Everyone has an emotional connection to cities, whether it’s where you were born, where you grew up, or where you met your significant other. For me, that would be Sofia in Bulgaria, Casablanca, and Paris; and the closest I can get to those cities right now is by getting lost in their respective maps.
This special relationship we all have with cities is the essence of Urban Fabric, a company that produces handmade area rugs that look like tufted city models. Since launching in 2011, the company has created rugs inspired by more than 30 cities, worldwide, each with its own characteristic urban pattern: Paris’s star-shaped Arc de Triomphe; Manhattan’s dense grid, punctuated by Central Park; or one of the distinctive bends in London’s River Thames.
It all started in 2006, when Toronto’s Interior Design Show (IDS) put out a call for product design entries. Andrei Zerebecky, who would go on to found Urban Fabric, submitted a proposal to turn an aerial photograph of the Canadian Prairies into a rug. “IDS accepted the submission and informed me that I would be exhibiting the rug at their show in February of 2007,” he says. “So I quickly learned how to make my first rug.”
Then Zerebecky took an architecture job in Shanghai and found himself drawn to the city’s “noodle-y streets and canals.” (He now runs his own architecture firm, Atelier Zerebecky.) “I wanted to capture that as a rug,” he says. Today, the Shanghai rug is the most popular design, most likely because Urban Fabric is based there, but Zerebecky says Ottawa is another favorite. Different iterations of the Canadian capital have found their way to Canadian embassies around the world, from Copenhagen and Dakar to New York City.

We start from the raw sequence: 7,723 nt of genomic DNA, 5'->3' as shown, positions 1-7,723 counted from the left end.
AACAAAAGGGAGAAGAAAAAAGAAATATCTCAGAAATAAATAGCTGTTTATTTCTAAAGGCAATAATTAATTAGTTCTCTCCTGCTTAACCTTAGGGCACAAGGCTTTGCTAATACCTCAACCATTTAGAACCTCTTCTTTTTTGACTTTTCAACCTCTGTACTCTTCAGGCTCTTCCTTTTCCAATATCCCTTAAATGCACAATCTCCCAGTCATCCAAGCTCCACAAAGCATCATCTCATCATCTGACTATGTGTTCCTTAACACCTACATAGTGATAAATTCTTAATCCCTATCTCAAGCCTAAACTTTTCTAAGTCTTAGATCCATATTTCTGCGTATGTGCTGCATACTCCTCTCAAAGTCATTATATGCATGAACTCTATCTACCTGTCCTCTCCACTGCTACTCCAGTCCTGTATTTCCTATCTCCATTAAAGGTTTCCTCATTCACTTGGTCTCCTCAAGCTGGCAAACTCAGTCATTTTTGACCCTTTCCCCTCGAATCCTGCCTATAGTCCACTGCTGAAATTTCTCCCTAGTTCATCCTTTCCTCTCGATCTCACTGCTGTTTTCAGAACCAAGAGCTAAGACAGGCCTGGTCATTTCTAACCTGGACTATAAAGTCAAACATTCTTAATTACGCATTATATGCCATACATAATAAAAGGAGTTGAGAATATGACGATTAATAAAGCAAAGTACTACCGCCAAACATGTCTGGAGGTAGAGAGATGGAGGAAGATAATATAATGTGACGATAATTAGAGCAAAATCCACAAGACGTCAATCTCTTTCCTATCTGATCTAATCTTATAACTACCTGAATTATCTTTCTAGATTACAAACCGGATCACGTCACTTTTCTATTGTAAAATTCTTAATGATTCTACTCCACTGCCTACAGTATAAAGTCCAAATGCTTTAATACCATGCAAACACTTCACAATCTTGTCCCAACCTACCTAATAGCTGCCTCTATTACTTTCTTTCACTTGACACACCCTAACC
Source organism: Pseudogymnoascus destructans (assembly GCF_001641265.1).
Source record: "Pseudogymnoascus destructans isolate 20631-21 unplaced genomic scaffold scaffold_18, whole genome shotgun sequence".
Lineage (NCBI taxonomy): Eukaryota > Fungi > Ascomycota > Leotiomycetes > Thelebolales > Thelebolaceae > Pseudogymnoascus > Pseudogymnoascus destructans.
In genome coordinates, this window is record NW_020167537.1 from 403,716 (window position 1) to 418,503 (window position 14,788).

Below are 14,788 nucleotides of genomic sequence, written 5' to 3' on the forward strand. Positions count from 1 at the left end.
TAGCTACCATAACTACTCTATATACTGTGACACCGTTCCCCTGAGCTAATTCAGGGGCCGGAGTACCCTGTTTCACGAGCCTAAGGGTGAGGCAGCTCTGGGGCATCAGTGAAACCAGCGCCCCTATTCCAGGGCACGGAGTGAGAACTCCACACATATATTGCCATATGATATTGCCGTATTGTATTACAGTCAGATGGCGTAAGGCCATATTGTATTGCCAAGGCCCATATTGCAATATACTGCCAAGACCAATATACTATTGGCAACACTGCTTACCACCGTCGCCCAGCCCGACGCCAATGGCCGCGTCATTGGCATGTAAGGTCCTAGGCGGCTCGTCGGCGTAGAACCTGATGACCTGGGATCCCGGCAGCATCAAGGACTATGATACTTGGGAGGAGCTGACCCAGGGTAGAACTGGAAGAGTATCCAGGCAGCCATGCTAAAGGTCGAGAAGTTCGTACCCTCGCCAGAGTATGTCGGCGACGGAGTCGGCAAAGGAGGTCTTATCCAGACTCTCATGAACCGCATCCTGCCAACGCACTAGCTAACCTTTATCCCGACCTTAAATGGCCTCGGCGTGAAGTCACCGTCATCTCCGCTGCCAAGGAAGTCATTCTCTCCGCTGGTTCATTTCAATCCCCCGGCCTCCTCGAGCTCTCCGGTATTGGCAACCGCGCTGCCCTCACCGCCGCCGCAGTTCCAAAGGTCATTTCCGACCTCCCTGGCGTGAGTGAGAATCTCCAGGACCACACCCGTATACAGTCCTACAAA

Like creating a painting or taking a photograph, designing a rug relies on composition and scale: too close, and the city won’t be recognizable; too far, and details like buildings or landmarks will get lost. Once he settles on the overall concept, Zerebecky works with a team of artists to finalize the drawing and select the colors. (He’s also collaborated with such well-known architects as Jimenez Lai of Bureau Spectacular and Elena Manferdini, whose creations remain inspired by cities, albeit in a more abstract way.)
When the design is complete, the backing (think of it as a canvas) is hung on a stretcher, and the pattern is traced or projected over it. Then artisans tuft or knot several layers of New Zealand wool, ending up with a 3D rug where the buildings are slightly taller than the roads, which are slightly taller than the water. Most rugs cost around $1,200 per square meter—or about $7,000 for a 6.5 x 9.5-foot rug. Customers can also request custom iterations of existing rugs, or new cities altogether, all of which come at an extra cost.
Zerebecky is now looking into more landscape and topography-inspired rugs, like the Great Wall of China, two glaciers converging into one, or the colorful expanses of tulip fields in The Netherlands. “There’s an endless array of patterns in the world if you look at it from the right perspective,” he says.